Monday, November 26, 2007

E. L. Doctorow

In one brief phrase, E.L. Doctorow says all we need to know to finish writing a book:

"... there is no way out except through that last sentence."

source: Creationists, E.L. Doctorow, Random House

Wednesday, November 21, 2007

Tech Toys for Writers

Over at the Writer's Digest Writer's Perspective blog, there is interest in holiday gift ideas for writers. Here's a list of more tech gifts for writers adapted from a recent presentation I gave in Spokane.

I'm about to post an entry today about Amazon's Kindle E-Book reader today, so check back here later today for that too.

Helen Gallagher

Tuesday, November 13, 2007

Author, Author, where is your web site?

If you are working on a book, don't wait until its finished to build your web site. Once your book launches, you'll find yourself busy with hundreds of other things, and a publicity campaign is much easier if the web site is already in place.

As I've helped people with this task, I've noticed they gain clarity about the book, and about how to focus or pitch the book by having a web site. It forces you to make a nice, concise statement about the book, to capture attention. And that will later become the theme for your entire book campaign.

So don't wait - choose a domain name for yourself or the book's title, as I did with Release Your Writing ( and begin letting your site reveal the focus of your book. You'll also have a place there to list upcoming events and let people know how to purchase, but you might enjoy it as a visual representation of what you know is soon to come: your book.

Helen Gallagher

Friday, November 9, 2007

Book store loyalty works both ways

During a book signing event Monday, the store owner was pleased to hear me speak about book store loyalty.
We can't just ask a store to carry our books. We also have to support the store. They are a presence in our communities, they foster literacy, provide jobs, pay taxes, and we need to be there for them.

So, attend events at local book shops, buy from independent stores more than you do online retailers, bring them fresh ideas for book signing events and partnerships with other local organizations.

My sister has a small book shop on the Oregon coast. She recently had a customer in the shop from Minnesota, attending a 2-day workshop on book collecting. He spotted one of her beautiful art books, Splendid Pages, price $65.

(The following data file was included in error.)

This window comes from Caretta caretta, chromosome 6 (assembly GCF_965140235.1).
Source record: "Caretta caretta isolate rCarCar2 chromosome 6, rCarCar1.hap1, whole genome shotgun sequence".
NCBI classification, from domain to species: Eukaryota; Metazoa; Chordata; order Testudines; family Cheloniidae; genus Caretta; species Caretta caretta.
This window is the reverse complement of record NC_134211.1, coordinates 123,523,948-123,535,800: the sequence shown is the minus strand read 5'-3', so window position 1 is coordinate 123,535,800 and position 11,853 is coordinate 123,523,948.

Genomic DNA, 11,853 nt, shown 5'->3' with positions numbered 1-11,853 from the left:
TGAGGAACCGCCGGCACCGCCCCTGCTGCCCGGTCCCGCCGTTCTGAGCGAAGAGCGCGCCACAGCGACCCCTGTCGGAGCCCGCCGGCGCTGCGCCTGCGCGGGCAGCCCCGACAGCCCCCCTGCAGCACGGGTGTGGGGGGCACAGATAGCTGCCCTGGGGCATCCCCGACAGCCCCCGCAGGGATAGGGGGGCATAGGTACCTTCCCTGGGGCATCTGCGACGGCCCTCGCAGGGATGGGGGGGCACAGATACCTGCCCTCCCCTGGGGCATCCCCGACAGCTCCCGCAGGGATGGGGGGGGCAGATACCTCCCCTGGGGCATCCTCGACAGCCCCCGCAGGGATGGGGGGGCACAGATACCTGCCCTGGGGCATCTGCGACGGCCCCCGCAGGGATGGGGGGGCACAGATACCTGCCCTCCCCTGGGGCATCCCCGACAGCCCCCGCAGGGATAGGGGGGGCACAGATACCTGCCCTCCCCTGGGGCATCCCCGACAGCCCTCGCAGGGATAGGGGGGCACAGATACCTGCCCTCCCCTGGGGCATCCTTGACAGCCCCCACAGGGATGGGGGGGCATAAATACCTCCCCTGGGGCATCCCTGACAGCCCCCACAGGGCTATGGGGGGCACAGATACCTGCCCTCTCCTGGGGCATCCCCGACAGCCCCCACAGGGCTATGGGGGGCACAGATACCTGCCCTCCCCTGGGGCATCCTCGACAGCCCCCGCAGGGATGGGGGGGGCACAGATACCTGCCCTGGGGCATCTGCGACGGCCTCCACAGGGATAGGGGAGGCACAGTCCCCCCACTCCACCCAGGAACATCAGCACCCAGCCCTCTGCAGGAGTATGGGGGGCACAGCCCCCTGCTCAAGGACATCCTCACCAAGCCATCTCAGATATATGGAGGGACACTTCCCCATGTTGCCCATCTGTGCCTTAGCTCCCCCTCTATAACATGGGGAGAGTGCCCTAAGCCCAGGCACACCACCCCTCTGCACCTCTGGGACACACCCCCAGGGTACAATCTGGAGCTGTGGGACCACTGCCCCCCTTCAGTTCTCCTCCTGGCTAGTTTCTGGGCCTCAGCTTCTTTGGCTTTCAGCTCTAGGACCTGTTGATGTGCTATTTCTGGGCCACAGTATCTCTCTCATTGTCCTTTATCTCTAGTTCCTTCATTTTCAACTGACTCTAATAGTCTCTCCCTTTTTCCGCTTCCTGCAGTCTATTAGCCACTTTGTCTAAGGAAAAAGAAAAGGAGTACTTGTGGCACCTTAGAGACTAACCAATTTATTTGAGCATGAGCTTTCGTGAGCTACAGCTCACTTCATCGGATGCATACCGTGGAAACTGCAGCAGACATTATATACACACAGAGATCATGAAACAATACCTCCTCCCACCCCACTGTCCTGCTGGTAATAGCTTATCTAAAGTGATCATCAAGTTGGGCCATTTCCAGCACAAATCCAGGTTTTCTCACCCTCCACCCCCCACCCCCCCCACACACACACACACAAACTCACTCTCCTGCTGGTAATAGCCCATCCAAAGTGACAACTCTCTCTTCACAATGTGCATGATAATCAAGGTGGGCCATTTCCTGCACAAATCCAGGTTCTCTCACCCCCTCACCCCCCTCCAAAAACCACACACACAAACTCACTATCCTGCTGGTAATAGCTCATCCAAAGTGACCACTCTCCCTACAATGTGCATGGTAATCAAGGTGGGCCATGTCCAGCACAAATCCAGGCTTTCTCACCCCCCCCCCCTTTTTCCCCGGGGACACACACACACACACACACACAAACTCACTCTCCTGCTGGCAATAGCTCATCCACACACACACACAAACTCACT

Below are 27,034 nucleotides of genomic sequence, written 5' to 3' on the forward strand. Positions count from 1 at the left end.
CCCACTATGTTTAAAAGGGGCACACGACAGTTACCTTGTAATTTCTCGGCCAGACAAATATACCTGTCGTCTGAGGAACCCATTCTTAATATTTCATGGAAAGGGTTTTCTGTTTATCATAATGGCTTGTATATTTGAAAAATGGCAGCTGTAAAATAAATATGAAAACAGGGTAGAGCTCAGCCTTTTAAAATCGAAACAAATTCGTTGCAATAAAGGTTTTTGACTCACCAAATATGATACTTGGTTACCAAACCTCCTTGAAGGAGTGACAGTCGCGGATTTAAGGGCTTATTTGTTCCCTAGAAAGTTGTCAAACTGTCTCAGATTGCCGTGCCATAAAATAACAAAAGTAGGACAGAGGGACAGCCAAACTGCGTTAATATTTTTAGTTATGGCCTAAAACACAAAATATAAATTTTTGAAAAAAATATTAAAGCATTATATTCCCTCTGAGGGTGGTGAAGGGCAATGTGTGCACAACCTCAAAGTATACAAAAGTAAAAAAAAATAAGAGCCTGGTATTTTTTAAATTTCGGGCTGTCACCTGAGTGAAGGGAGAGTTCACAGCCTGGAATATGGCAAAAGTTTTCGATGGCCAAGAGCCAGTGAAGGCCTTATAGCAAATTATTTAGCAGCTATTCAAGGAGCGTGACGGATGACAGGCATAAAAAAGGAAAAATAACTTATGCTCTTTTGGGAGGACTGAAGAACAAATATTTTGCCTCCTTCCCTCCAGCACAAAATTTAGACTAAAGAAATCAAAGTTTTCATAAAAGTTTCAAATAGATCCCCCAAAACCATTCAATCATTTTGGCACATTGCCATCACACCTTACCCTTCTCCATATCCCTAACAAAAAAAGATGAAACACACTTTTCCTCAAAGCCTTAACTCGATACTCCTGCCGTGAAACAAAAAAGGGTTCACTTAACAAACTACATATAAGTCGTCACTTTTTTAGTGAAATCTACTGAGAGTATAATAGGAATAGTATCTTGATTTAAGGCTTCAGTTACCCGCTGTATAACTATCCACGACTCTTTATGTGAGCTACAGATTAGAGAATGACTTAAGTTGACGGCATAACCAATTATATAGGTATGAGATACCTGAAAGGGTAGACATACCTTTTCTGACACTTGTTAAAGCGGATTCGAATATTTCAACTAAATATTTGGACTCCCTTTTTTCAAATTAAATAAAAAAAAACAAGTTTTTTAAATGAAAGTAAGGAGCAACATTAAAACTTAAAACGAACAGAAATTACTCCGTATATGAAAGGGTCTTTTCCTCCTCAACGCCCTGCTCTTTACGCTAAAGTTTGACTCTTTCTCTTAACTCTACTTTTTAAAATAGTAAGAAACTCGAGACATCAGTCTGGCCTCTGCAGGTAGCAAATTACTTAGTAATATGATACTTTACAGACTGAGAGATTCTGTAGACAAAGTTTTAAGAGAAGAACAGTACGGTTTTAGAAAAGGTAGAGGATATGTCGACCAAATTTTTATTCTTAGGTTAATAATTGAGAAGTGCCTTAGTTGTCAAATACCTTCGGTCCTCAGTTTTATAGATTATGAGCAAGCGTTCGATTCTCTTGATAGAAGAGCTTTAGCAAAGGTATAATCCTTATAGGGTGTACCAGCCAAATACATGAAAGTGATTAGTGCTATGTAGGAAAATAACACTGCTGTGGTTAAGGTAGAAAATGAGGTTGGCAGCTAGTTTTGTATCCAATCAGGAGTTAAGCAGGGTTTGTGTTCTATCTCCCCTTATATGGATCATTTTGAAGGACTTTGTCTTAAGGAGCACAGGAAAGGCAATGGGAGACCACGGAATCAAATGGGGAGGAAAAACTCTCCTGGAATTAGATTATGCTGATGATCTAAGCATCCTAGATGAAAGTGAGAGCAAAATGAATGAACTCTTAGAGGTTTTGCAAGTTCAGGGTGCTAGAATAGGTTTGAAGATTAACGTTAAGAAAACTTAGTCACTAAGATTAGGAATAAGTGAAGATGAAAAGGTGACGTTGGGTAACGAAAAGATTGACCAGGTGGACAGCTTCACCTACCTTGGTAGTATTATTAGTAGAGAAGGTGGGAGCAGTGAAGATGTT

As she relates the story, "He had his back to me then I noticed him with pen in hand but decided not to get upset about that, though it is becoming a pet peeve when people reference buying books elsewhere to save money. So he hands me $2 and says nicely that he knows it's hard to be an independent bookseller and the $2 is a 'discovery fee' and that he had a shop in St. Paul that he uses. I said I would accept and am glad he understands the challenges to booksellers, etc. I also said that's why I ship books all over the country at no charge. He paused and said "...oh you ship for free?....well then I'll take it".

Wednesday, November 7, 2007

Say "No" and walk away

Every writer wants to gain exposure and selling articles is a great way to validate our work. But don't sell out, and don't agree to post your work on web sites without retaining your rights.

Here's a brief excerpt of the actual contract underlying one of the many 'content sites' that urge writers to submit article for distribution on the web. This example is a company that pays you money! Yes, folks, that's right! They will pay you for your article, but .... they pay $1.50 for every one thousand page views, or clicks on your article. Not even enough to buy a magazine!

What's worse, the firm's contract states:

"Content Producer hereby irrevocably (i) grants to Company a worldwide, perpetual, fully-paid up, royalty-free, transferable right and license, with right to sublicense, to reproduce, publicly display, distribute, and perform, transmit, edit, modify, create derivatives works of, publish, sell, exploit, use, and dispose of such Work for any purpose and in all forms and all media whether now known or to become known in the future, the right to retain all revenue and income derived therefrom, and any and all other related rights of whatever kind or nature --- "

I think I've made my point. Contact me if you have any questions.

Saturday, November 3, 2007

Guess the profession...

From this description, try to guess the person's profession:

"... [His] ideas come from everywhere. He keeps a file bulging with magazine and newspaper clippings, takes research trips abroad, and never travels without a pencil and notebook."

Did you guess "Writer?"

I sure did. My first thought was someone immersed in the lovely art of research, or perhaps a travel writer.

Well, just to show you that inspiration comes from everywhere, and we should always be on the alert for new ideas, it turns out the quote, in Saveur Magazine, refers to Chicago restaurateur Rich Melman, head of the Lettuce Entertain You enterprise.